Back to BOT Long on the sp500

The market evaded any near term bearish signal yesterday and is now set up to tread higher above 1230.  There exists the extraordinary possibility that the market may turn the previously potential bearish monthly MACD histogram setup into a bullish one.

That would occur if we see November and December 2011 closes higher as up months and if the December month closes above the monthly high of November 2011.  This would completely invalidate the ultra bearish scenarios.  It seems to have a favorable chance of occurring given that we are in the traditionally strong end of year quarter.

This entire correction has simply been a Wyckoff retest of a previous breakout area whether we look at the Dow, SP500 or the NDX 100.  The retest is the most clearly seen on the NDX100.

Once again I think the most important lesson out of the last several months is that one cannot trade based on news.  And that one cannot trade on longer term time frames based on news either.  The Europe news all sounds extremely bearish, but the bottom line is that Greece falling into the abyss does not prevent me from buying a cheeseburger, a snow blower or an Iphone right down the street here in the good ole USA.  And strange as that may sound, the previous sentence describes almost exactly what we see going on in the USA markets versus the European markets.

The bulls win once again !!! And it is not recommended to keep a bearish bias into the end of the year.

Posted in BOT Long Signal
11 comments on “Back to BOT Long on the sp500
  1. Neal says:

    Tom, RMT & Geoff:
    I won’t annoy you guys with reiterating a list of political, economic & institutional reasons for a “bullish” bias to the market. You guys have my sympathies in your attempt to game the small moves of the market. It’s a costly game when you add up all your margin overhead, slippage as well as the cost of bum wrong-way trades. Alternatively, you guys without churning your stomachs could be earning a consistent 10% a year INTEREST in the right vehicles, doubling your money in 7 years without manic trading.

  2. Golfdude says:

    Sup fella’s-
    I do enjoy the input that you provide, however as of late it seem’s as if your entire opion is based on nothing more than how the markets closed the same day as publication.
    Maybe a look @ an intraday chart to use also, but for what it’s worth I’ve got to say that tecnicals in this market don’t mean squat, going back into the past to predict the future does @ times work,not so much in a market that has proven to be trading on nothing more than rumors and headlines as of late.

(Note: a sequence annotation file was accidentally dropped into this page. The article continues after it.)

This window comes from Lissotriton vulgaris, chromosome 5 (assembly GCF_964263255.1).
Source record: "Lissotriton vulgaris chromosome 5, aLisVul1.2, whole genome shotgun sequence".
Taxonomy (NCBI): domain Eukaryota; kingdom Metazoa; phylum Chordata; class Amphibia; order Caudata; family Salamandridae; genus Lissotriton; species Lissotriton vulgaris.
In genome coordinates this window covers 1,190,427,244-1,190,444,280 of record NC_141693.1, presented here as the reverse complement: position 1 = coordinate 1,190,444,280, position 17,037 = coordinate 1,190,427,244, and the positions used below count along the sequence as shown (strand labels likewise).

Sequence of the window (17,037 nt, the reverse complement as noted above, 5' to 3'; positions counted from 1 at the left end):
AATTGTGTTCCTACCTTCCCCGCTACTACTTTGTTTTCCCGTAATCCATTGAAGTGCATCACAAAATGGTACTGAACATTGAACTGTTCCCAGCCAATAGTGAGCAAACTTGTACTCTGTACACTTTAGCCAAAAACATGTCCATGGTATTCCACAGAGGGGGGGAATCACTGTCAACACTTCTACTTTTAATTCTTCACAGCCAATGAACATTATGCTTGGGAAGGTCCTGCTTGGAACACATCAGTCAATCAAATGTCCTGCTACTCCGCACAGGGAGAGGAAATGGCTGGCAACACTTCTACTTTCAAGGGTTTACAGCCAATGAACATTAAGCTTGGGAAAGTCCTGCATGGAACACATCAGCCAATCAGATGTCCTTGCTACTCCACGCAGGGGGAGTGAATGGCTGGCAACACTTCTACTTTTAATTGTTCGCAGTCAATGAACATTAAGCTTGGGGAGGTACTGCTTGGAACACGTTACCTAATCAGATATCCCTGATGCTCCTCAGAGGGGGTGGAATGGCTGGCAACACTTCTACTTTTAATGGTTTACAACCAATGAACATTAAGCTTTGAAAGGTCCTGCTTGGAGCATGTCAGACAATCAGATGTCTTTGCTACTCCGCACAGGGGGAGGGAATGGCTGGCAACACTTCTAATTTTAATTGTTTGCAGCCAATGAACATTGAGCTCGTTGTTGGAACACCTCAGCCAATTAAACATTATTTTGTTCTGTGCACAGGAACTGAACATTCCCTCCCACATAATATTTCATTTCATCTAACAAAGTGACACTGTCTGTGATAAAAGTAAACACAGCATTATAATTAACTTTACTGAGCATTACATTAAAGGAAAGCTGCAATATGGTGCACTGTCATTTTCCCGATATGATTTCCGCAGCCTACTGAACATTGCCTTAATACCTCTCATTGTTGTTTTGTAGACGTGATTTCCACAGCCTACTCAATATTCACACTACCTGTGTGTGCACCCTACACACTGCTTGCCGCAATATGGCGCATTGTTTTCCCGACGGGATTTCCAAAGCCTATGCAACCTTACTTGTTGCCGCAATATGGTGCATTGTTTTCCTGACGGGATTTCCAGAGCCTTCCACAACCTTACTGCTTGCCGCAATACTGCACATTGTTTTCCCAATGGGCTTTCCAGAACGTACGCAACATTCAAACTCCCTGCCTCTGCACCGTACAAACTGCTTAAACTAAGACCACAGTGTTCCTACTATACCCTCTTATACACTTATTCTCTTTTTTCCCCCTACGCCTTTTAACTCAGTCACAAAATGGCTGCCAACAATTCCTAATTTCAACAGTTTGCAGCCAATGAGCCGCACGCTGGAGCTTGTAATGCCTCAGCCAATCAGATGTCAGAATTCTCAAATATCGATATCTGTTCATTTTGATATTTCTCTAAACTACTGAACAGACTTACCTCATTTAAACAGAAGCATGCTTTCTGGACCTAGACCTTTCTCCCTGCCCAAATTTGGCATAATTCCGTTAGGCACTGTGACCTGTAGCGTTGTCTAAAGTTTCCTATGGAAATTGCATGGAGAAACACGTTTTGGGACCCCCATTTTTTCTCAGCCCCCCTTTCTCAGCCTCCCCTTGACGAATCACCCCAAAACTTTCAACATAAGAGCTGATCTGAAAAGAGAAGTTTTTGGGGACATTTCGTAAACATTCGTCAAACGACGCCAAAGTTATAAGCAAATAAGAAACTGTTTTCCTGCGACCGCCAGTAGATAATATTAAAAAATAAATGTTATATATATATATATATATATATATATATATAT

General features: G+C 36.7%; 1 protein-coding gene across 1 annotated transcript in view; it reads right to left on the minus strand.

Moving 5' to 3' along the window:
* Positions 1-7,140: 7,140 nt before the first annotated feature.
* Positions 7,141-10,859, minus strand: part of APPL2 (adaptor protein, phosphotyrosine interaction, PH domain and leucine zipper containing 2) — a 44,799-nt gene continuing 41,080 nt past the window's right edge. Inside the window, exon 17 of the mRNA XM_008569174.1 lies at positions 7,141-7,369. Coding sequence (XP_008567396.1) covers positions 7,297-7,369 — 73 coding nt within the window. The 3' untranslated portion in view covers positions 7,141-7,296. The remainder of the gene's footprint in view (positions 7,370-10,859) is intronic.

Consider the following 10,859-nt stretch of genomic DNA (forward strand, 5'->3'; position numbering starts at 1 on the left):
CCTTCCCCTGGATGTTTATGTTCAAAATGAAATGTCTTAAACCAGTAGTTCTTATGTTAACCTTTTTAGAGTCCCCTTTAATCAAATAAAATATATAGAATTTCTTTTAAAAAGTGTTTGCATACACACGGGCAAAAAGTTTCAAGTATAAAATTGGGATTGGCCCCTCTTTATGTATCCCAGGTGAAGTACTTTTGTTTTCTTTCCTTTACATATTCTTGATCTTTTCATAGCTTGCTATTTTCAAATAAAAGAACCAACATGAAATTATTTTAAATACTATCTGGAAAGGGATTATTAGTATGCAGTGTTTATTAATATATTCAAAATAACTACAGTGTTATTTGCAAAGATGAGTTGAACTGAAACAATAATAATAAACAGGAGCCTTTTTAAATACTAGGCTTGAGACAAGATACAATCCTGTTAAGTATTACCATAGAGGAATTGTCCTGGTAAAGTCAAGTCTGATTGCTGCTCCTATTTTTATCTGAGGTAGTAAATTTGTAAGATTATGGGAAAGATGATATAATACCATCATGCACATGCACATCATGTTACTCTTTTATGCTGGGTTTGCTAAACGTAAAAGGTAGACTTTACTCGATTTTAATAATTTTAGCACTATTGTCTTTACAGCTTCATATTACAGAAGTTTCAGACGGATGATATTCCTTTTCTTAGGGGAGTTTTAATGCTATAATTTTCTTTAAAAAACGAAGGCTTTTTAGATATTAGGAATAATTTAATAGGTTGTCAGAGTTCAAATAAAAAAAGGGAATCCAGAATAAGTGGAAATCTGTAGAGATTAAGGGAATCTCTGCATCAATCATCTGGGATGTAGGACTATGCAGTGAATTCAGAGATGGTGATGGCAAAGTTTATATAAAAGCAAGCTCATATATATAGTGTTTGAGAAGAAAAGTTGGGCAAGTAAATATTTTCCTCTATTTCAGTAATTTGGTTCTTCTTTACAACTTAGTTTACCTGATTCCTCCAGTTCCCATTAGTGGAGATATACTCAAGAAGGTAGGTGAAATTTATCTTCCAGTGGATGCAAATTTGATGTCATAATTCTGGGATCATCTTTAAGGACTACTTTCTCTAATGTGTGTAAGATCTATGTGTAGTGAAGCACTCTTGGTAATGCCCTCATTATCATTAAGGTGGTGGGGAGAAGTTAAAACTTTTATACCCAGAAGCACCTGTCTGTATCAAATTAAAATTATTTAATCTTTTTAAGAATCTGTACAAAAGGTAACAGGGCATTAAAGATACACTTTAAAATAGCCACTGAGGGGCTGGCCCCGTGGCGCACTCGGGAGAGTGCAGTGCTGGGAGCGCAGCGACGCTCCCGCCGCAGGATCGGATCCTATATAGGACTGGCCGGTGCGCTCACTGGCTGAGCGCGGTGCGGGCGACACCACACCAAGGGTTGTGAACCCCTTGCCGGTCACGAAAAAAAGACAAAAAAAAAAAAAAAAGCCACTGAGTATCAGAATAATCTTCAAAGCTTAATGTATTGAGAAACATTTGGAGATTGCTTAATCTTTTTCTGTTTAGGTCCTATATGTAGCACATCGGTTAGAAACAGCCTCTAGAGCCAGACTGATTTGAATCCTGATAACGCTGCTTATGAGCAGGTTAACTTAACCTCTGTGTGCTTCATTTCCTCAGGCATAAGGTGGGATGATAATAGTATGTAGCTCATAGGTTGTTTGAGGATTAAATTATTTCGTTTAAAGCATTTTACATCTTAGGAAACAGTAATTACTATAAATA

Monday the S&P will close back @ the 1220 level, the breakout that is expected will come on the 1st week of Nov.
    After those cat’s in europe show the markets they’ve got a solution to thier problem. Remember it really has become a 1 worlld market like it or not. Neals got a good point to. I hold a couple high yield equities myself, but it’s more fun knowing I can beat the market – Good luck & enjoy your weekend

  3. Neal says:

    Tom, Geoff & RMT:
    I’ve noticed this website has gotten very quiet. I feel as though it’s early March and I’m standing at the mouth of a cave where the mama bear and her cubs are now hibernation. My point is that I suggest you be careful when you get the urge to come out again into the sunlight because you’ll find waiting for you outside the snowy entrance some very powerful three-quarter ton eight-foot alpha males who have nothing good in store for you and your offspring. It’s downright dangerous being a bear at mercy of forces beyond your control.

  4. Geoff says:

    waiting for the next posting of the “Cheetah” system

  5. RMT says:

    I’ve said many times that I’m not a bear nor a bull. I go by the charts and trade accordingly, a strategy that has given good returns over the years. THe SDS trade over the past month has been unbelievably good for me, but I stopped myself out on my remaining position last thursday and friday. I am effectively 95% in cash right waiting for another shorting opportunity. Just becasue I have a bearish outlook, doesn’t mean that I blindly short the market and hope for the best. I’ll play the long side if I see a good chart setup. But my bearish long term views stand, and I honestly believe we’ve put in a multi-year top in this market. SO no I’m not in hibernation. I’ve been doing some day trades for small scalps but now I’m patiently waiting for another shorting opportunity. I’ll look to short aroung the 127.5 level on the spy for a small pullback. Dont know how big the pull back will be, but anytime I’m in the profit on a trade, I take some profits or put trailing stop in place.

    But Neal, I have a cahllenge for you. Why dont you actually put some of your trades on here instead of repeating the same “wounded bear” mantra over and over again. It would give you more credibiltiy if you would your money where your mouth is and actually state your postion on the markets and let your record do the talking about